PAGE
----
Thanks to the international nature of programming languages, it's a lot easier for developers to move countries in search of better-paid jobs than it is for other workers. And there are still big differences in developer pay around the globe that might make it worth the hassle of moving.
According to data collected by Yell Business, the UK ranks fifteenth in terms of web developer salaries when adjusted for the cost of living, with the average salary listed at £32,286. In Yell's list of 25 nations only 13 countries -- including South Africa, Greece and Ireland -- had unadjusted average web developer salaries lower than in the UK.
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Chinese developers are the biggest winners, with a salary of £55,352 when adjusted for the cost living, which is much lower in China. While the actual average salary is similar, the significant difference in the standard of living means that Chinese developers are much better off than their UK rivals.
In other cases, like the comparison with US and Swiss devs, even though the cost of living is higher in those countries, higher local salaries more than compensate for the difference.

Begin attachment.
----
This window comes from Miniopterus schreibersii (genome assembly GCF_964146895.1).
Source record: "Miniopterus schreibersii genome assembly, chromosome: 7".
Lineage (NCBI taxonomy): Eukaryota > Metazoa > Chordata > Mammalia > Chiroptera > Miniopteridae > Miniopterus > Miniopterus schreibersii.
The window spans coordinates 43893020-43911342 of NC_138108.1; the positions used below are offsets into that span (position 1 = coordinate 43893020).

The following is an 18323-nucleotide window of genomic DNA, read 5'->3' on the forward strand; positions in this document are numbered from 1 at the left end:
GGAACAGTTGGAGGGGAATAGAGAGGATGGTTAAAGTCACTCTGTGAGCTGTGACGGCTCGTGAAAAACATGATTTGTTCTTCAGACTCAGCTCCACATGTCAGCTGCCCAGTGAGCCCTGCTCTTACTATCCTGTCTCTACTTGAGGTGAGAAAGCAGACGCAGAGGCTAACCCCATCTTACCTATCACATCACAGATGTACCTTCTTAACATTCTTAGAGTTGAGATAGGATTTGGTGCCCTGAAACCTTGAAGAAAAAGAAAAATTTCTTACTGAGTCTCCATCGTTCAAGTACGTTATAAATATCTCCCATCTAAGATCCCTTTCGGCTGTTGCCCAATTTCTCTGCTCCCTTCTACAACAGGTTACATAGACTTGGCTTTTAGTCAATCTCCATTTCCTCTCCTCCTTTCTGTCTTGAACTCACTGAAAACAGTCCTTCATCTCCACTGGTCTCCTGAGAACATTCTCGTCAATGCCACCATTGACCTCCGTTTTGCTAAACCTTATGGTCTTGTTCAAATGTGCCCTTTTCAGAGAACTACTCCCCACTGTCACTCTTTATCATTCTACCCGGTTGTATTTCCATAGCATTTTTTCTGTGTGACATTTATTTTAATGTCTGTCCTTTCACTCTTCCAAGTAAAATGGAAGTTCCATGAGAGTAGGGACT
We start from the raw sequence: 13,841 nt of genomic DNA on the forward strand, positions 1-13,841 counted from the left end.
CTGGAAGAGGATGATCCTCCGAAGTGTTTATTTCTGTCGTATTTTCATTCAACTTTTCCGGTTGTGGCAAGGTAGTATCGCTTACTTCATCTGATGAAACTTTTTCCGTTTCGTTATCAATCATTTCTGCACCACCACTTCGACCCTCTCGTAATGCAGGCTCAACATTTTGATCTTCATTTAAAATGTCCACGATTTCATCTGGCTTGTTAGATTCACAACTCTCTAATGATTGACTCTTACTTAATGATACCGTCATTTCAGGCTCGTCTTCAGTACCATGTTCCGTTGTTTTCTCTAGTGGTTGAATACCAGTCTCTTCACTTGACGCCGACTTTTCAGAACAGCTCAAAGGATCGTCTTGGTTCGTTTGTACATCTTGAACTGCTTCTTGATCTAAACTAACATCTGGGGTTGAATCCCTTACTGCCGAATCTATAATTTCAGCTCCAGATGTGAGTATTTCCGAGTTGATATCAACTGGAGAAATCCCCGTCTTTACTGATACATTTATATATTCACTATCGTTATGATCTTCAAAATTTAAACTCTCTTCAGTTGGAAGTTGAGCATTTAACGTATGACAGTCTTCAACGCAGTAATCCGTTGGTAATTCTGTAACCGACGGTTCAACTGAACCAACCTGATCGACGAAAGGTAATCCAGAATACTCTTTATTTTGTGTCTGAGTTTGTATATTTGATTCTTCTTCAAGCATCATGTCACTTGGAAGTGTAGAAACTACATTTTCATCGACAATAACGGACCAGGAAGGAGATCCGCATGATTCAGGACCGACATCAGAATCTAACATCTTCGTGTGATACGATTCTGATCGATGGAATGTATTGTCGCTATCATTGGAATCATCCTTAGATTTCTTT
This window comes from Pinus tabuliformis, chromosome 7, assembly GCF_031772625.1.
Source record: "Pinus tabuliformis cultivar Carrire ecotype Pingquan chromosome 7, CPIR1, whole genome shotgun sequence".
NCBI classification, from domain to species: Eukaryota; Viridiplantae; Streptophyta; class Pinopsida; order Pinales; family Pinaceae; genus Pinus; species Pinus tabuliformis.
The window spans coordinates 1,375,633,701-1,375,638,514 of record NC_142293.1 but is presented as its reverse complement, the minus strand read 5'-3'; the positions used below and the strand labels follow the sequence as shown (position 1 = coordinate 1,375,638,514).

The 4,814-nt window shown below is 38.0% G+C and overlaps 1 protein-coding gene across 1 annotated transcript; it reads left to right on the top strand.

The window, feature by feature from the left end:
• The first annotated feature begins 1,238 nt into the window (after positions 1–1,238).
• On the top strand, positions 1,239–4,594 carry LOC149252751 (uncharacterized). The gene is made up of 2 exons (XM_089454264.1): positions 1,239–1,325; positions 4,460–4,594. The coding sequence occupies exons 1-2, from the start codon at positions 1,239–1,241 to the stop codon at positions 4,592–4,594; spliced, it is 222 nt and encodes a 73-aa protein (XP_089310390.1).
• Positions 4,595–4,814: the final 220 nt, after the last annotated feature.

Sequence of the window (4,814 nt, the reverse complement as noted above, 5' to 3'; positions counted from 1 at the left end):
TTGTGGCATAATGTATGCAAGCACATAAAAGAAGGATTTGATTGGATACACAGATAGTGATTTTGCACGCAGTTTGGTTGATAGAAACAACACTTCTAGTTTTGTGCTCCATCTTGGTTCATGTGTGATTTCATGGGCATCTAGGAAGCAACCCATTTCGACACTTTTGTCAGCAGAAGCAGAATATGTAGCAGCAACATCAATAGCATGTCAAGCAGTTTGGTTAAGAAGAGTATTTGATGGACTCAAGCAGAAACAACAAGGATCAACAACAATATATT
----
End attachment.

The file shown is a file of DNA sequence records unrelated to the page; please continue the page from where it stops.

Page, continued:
In some countries, such as Spain, Portugal and Thailand, developers can expect to make less than they do in the UK but, because the cost of living is lower, developers there will still feel richer than UK workers.
The research does throw up some other oddities: while Norwegian web devs will earn significantly higher than UK counterparts (£50,797), because of the significantly higher cost of living their equivalent earnings are actually a fraction below the UK level. Separate data from Yell suggests the UK seems to do much better when it comes to IT technician salaries -- a potentially broader category of staff. Here it ranks number three on the list by equivalent earnings, beaten only by the US and China.
It's also worth remembering that salaries can vary significantly within countries too. Within the UK, Belfast is one of the best places to work for software developers once the cost of living is taken into account. Project managers might be best off in Glasgow, while IT systems architects could find their money goes furthest in Cardiff, according to data published by the UK government's Digital Economy Council last year. But for developers who fancy a move in search of more cash, Python and C might not be the only types of languages they should be brushing up on.